Cover image for Life regained : diaries, January 1970-December 1971
Life regained : diaries, January 1970-December 1971
Partridge, Frances, 1900-2004.
Paperback edition.
Publication Information:
London : Phoenix, 1999.

Physical Description:
xv, 256 pages : color illustrations ; 20 cm
General Note:
Includes index.
Format :


Call Number
Material Type
Home Location
Central Library DA589.4 .P369 1998 Adult Non-Fiction Central Closed Stacks

On Order



Francis Partridge's diaries are the record of a woman who not only participated in the lives of the legendary Bloomsbury group, but was the circle's oldest surviving member until her death in 2004. In this volume, aged 70, widowed for 10 years, and still mourning the loss of her son Burgo, Partridge still manages to write and live with an extraordinary passion for her friends, traveling abroad, playing in string quartets, walking in the country, and enjoying life in every way. This volume takes her to Russia, Spain, Poland, Tuscany, and France. Partridge lives and writes with an acute sensitivity to all things in life, whether it is the first fall of snow in winter, a desperate love triangle of one of her friends, a mesmerizing performance of an opera, or the dazzling wit of a friend.

Reviews 1

Publisher's Weekly Review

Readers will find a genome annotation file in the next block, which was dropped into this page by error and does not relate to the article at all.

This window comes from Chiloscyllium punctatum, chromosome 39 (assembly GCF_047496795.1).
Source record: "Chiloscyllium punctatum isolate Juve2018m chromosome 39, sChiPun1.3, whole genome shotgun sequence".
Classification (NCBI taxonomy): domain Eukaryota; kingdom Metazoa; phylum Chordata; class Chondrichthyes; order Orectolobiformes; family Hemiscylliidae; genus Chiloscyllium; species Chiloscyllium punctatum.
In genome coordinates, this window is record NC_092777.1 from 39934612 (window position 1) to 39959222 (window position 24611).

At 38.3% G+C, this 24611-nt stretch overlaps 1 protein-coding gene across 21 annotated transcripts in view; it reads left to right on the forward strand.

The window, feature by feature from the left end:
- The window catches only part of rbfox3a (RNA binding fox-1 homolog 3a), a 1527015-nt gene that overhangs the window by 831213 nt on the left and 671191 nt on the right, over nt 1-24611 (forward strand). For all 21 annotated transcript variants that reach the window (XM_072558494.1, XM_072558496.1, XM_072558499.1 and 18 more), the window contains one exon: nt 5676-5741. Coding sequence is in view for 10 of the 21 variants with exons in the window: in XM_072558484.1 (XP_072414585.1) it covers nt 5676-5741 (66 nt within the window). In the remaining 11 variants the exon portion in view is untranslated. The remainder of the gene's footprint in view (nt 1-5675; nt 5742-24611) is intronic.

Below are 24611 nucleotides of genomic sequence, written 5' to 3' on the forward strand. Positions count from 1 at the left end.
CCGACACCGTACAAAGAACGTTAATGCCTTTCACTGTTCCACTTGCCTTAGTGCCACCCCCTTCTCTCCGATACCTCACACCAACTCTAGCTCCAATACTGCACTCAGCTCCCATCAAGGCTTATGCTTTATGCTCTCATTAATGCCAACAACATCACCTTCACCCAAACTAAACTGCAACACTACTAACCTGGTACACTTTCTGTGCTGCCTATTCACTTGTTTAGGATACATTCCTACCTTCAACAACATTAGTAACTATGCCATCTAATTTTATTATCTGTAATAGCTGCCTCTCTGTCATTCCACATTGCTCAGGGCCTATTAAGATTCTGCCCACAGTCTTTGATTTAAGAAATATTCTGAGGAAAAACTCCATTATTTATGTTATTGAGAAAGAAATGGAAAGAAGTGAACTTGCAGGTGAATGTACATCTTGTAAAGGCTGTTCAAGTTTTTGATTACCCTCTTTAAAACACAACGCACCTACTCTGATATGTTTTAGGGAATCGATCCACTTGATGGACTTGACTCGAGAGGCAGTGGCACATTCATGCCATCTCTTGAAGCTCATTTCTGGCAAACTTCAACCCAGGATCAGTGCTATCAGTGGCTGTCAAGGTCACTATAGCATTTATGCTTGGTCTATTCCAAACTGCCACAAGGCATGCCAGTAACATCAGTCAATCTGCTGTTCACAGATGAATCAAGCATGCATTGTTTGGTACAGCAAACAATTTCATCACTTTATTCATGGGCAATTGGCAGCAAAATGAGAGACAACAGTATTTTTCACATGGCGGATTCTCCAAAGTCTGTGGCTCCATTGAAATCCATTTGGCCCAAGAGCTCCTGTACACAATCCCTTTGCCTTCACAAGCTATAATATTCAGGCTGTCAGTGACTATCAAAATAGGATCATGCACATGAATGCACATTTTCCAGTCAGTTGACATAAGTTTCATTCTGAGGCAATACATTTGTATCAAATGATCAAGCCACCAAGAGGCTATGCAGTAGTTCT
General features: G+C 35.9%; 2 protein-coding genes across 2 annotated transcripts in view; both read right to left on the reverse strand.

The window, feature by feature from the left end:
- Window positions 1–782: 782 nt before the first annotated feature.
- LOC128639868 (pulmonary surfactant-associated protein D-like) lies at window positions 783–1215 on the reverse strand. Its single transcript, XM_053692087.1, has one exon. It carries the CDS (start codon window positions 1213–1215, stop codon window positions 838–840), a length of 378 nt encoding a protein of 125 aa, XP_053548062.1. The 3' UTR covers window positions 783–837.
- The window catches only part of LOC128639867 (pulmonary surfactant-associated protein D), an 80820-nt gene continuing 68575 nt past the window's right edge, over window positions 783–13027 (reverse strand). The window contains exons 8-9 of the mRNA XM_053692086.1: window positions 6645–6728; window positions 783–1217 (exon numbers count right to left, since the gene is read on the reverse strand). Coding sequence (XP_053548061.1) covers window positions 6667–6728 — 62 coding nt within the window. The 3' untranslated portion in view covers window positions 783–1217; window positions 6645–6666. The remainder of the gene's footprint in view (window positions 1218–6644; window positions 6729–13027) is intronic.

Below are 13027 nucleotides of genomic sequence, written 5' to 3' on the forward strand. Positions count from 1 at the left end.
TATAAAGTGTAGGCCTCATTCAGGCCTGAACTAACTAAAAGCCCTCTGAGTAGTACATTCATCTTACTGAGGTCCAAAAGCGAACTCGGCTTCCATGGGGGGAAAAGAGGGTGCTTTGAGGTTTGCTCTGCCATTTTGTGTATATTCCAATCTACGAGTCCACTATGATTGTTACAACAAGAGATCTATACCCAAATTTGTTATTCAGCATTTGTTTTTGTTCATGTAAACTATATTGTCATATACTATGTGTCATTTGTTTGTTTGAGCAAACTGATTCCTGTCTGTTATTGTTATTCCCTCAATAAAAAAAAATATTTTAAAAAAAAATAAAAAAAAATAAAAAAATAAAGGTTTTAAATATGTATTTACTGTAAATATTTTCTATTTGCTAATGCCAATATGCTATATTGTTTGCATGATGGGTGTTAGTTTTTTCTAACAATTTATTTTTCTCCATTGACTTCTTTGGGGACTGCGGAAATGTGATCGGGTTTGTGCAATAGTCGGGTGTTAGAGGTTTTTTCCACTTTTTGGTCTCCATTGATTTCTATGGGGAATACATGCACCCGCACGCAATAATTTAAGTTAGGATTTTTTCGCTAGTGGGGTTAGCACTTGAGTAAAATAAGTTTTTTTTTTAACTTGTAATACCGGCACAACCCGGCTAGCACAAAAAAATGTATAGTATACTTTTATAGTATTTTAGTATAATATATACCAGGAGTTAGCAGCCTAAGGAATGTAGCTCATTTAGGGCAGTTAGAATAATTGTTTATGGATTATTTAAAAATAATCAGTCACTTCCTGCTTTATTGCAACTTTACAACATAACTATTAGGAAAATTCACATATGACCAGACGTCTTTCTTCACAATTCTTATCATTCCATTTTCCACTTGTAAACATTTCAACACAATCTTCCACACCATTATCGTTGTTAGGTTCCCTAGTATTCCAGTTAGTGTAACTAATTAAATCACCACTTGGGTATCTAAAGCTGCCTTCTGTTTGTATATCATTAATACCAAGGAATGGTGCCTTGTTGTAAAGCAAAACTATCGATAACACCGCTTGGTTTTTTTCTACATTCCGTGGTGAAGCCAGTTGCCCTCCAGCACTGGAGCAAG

Noted English diarist and former Bloomsbury group member Partridge opens this sprightly journal in 1970 as she turns 70. Active and alert in mind and body, she discusses Shakespeare and Noam Chomsky's linguistic theories, goes to the opera and theater, plays Ping-Pong, translates Jorge Luis Borges, travels to Poland, Spain, Russia, Corfu and Italy. An elegant and poised stylist, she punctures the egos of friends and acquaintances with rapier wit, analyzing their relationships, sex lives, neuroses, marriages. We get glimpses of Cyril Connolly, Sylvia Townsend Warner, Duncan Grant, Quentin Bell, Iris Murdoch, William Golding and Rebecca West. Partridge was linked to the Bloomsbury circle by family ties as well as by friendships; her husband, Ralph, who died in 1960, had been previously married to painter Dora Carrington; the author's brother-in-law, novelist David Garnett (son of eminent translator Constance Garnett), later married Angela Grant, daughter of Vanessa Bell and Duncan Grant. True to her credo of never saying no to a new experience, Partridge strives to carry on the Bloomsbury ideals of living life as an art form, cultivating friendship and creativity. And she is often amusing: "I was unfortunately put next to my host `Dandy Kim' (a well-known crook)... He had no conversation whatever and kept jumping up and leaving the room. It was strange, but not quite strange enough to be interesting." As her contemporaries move to the right, supporting the establishment, she increasingly opposes jingoism, xenophobia, war, class distinctions and stale conventions. While much of this gossipy, rarefied diary consists of ephemera, Partridge astonishes and delights with whiplash turns of phrase, epiphanies and thumbnail character sketches, and by growing old with grace and art. Photos. (Aug.) (c) Copyright PWxyz, LLC. All rights reserved

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